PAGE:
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??????

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I just have no words...

I mean, the insane notetag reading methods in yanflys core script is reason enough to NOT use those scripts (imo, and assuming you can write your own).
 

DarknessFalls

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I just have no words...

I mean, the insane notetag reading methods in yanflys core script is reason enough to NOT use those scripts (imo, and assuming you can write your own).
that was a rather rude response. My configuration options will be Javascript objects most notably json. I don't like note tags as options for scripts.
 
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Shaz

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I just have no words...


I mean, the insane notetag reading methods in yanflys core script is reason enough to NOT use those scripts (imo, and assuming you can write your own).
If that isn't a case of the pot calling the kettle black ;) Your own scripts can be pretty complicated to wade through too. For a user, the method of reading note tags should be irrelevant. For a scripter, it should not interfere with your own methods for reading note tags, and is not a reason to avoid them - unless you are actually looking at modifying them yourself.

that was a rather rude response. My configuration options will be Javascript objects most notably json. I don't like note tags as options for scripts.
Pot ... kettle ...


Can you give some examples of your planned configuration options as JS objects? How would it look from the point of view of someone wanting to use your scripts in their game? Are you saying you're going to require users to actually edit the json files themselves to change configuration? That would be a step backwards imo, as MV has removed much of the error-factor that comes with non-scripters modifying scripts in order to customize them, and you would be reintroducing it.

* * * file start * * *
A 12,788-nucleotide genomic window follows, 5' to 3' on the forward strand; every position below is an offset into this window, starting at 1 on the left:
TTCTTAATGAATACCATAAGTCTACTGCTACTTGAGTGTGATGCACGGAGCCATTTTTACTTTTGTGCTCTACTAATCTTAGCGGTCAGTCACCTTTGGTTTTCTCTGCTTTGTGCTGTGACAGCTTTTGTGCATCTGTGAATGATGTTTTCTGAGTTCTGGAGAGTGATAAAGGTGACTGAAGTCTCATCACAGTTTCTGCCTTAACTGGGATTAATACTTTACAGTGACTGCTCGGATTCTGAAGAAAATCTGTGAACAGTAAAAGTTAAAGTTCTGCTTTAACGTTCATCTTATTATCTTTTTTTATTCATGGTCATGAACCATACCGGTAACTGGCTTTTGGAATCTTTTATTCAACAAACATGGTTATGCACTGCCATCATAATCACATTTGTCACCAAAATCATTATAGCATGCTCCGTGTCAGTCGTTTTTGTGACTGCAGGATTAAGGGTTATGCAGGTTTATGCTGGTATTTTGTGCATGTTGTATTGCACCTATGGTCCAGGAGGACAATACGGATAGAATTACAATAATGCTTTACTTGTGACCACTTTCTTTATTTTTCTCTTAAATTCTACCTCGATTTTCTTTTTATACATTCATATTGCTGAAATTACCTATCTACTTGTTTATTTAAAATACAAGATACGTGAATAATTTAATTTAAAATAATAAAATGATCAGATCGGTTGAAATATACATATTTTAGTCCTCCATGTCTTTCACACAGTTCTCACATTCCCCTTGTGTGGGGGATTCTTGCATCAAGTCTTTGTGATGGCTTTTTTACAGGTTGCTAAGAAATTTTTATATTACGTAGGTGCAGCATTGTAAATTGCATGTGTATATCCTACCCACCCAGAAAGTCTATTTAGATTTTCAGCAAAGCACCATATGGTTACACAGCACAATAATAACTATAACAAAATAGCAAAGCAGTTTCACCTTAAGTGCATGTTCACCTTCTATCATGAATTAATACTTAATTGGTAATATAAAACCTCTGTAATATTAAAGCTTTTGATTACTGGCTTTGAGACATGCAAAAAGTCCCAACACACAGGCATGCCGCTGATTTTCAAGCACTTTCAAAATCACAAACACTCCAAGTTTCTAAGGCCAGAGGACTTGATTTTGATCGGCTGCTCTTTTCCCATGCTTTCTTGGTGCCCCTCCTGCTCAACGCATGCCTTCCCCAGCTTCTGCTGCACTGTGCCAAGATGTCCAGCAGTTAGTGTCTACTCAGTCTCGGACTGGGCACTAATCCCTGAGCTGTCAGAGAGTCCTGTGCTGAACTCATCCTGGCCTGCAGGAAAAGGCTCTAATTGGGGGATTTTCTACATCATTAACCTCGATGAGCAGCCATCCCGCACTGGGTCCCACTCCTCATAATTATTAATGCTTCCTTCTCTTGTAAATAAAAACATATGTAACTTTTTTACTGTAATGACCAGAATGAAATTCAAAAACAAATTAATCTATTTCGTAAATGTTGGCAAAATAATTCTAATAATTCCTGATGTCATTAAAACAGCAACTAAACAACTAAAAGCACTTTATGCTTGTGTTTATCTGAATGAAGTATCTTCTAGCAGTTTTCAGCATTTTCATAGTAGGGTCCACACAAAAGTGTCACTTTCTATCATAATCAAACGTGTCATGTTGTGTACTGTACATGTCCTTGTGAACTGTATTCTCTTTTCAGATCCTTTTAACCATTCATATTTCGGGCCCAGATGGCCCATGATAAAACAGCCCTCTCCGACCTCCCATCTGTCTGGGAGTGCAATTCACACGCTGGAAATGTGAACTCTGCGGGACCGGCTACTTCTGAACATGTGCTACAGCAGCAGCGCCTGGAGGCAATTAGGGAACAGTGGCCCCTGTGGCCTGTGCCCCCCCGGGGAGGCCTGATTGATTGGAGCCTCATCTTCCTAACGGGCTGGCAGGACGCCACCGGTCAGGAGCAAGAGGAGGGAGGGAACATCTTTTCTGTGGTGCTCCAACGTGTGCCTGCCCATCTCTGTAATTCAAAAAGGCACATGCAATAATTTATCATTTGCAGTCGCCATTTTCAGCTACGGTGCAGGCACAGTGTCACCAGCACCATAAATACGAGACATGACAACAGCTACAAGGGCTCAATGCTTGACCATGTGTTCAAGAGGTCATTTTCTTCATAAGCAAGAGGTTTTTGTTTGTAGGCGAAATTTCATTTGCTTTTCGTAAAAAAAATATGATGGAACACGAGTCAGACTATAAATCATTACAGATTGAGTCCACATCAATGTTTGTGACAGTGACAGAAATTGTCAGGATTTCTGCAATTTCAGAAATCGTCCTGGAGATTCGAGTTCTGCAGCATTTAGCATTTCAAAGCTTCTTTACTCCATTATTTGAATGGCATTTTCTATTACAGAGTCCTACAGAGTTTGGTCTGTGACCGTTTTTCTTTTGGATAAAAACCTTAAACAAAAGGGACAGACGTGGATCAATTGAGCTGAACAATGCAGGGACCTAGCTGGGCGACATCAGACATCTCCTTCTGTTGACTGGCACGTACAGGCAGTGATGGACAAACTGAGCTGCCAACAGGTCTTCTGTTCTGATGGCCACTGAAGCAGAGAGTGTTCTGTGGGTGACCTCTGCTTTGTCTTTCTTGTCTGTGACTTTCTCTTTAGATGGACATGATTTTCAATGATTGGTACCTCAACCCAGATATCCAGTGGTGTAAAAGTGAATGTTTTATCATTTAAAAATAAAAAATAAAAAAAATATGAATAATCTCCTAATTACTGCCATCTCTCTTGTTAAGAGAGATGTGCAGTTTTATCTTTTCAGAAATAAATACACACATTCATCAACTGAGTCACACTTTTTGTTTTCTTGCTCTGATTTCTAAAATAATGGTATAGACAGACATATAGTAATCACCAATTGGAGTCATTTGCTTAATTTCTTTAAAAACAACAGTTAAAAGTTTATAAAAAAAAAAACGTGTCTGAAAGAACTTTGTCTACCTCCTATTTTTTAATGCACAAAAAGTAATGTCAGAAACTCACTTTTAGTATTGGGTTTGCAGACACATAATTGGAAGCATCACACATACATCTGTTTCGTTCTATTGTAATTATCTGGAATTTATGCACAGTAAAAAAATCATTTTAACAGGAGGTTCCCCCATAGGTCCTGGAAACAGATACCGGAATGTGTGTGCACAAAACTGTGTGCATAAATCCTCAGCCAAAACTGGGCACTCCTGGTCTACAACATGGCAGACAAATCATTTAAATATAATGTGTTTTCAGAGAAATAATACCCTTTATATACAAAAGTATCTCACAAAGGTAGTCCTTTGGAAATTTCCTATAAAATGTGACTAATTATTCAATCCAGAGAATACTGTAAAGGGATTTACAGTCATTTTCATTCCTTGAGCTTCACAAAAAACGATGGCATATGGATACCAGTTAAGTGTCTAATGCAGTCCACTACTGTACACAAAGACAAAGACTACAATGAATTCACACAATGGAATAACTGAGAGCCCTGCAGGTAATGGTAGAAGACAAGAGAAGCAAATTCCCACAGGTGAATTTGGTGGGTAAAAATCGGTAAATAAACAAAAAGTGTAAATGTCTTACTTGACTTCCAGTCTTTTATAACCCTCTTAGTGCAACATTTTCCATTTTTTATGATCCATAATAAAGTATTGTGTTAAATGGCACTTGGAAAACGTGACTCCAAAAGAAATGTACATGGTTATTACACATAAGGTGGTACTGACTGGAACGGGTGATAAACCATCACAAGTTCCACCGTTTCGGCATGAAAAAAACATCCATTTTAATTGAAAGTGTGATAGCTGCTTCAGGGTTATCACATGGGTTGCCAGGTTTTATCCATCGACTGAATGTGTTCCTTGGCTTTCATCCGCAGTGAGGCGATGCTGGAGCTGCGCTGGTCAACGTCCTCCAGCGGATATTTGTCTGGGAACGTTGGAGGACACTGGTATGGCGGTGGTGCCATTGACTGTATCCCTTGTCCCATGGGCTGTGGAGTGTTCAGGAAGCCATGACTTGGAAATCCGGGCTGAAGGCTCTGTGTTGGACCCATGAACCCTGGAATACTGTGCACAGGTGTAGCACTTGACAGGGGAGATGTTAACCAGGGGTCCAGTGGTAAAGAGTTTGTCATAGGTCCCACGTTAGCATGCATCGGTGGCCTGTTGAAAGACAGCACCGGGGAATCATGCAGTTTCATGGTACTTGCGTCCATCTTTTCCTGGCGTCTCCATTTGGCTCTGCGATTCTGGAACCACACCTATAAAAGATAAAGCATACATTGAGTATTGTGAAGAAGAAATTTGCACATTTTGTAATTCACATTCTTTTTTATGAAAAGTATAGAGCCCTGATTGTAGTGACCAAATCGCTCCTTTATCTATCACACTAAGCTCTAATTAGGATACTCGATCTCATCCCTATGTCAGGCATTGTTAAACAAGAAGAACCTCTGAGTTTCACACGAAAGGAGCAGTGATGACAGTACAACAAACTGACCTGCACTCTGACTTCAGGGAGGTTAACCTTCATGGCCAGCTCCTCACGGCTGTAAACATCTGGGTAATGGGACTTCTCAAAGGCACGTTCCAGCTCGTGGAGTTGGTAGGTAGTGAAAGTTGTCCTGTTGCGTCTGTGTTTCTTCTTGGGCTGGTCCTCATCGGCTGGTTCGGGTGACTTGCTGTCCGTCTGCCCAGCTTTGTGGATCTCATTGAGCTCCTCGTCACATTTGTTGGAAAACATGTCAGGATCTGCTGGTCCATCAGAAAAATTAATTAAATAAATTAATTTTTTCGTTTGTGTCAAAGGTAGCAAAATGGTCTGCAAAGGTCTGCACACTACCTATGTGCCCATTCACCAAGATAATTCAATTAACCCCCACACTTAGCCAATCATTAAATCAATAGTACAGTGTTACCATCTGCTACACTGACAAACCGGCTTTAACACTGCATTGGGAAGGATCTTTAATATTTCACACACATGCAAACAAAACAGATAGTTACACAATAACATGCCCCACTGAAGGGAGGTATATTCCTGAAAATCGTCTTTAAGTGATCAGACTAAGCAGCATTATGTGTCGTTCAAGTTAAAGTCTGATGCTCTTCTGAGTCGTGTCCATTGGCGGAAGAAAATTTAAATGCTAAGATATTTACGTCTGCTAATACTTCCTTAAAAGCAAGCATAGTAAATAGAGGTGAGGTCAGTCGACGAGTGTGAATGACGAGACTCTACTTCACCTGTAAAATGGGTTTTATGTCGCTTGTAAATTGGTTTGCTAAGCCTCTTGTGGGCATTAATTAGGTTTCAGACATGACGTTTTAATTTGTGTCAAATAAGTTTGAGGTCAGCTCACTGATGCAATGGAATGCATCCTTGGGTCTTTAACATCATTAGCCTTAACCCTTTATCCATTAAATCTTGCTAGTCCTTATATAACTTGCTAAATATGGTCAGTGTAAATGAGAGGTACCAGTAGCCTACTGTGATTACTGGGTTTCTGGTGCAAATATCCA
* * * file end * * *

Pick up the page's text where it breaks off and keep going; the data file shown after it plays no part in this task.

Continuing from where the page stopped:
??????

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@Shaz - ok, that seems fair.. My own scripts can  be pretty complex to go through, no denying that. But complexity was not what I was highlighting, and I am certainly not trying to belittle yanflys work or anything of that nature..

My main point, was that - after seeing Yanflys Core script (Mv Core) - the methods for reading notetags are EXTREMELY poorly written. (like, there is 4 insanely long methods - basically a js iteration of how he read notetags in ace - never mind the fact all notetags are already loaded at runtime via extractMetaData, and thus, rendered all 4 methods almost pointless...) And if something so simple as reading notetags is inefficient, I dread to think about the harder, more complicated  stuff and how many lines that would take...

To me, when something as simple as reading the notetags from a database object cannot be done within a few lines, that raises the question of WHY. Why was that scripter not able to do that - was it cause they are too used to older methods (ie - hanging onto ace like coding styles), or was it the more worrying lack of knowledge of the new systems...

I mean, yes, Yanfly has been writing code longer than I (both in general, and for mv), and thus, should* be more experienced / better than I. But length !== skill. And in this case (reading notetags) My way is much much more efficient. (at least imo.. I am sure there is others who would have issue with the way I do it, and that would make them avoid my work :D )

Anyway, \rantover. ^_^
 

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Personally I don't use MV's default notetag matching because I don't see the point in the bracket structure, and it's not really a good match for what I like to do. Here's how I match the notetag "icon_offset 8 12;" anywhere in the notetag box only once, case insensitive:

TDDP_SuperSecretPlugin._findInEventNotetags(this, /icon_offset\s(.*?)\s(.*?);/i, function(result) { // Do things with the params if match is found, otherwise this isn't called this.SecretObj.customOffsetX = Number(result[1]); this.SecretObj.customOffsetY = Number(result[2]);});The _findInEventNotetags function prioritizes finding a match in an event's active page first before it looks in the Note box; my plugins generally view the Note box as "global" for said event, while notetags in comments as "local" to said page. The latter will override the former.
 
Using the _findInEventNotetags function means that I cut down on "boilerplate" code later on when I check for lots of different notetags. No if/else chains or long case blocks while parsing the notetags whatsoever. The above code runs when an event changes its page, then stores the result in an object so as to not repeatedly call regexp functions (costly if it were to be done 60 times per frame).
 
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??????

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I opted for a similar, yet somewhat different approach - using the default meta..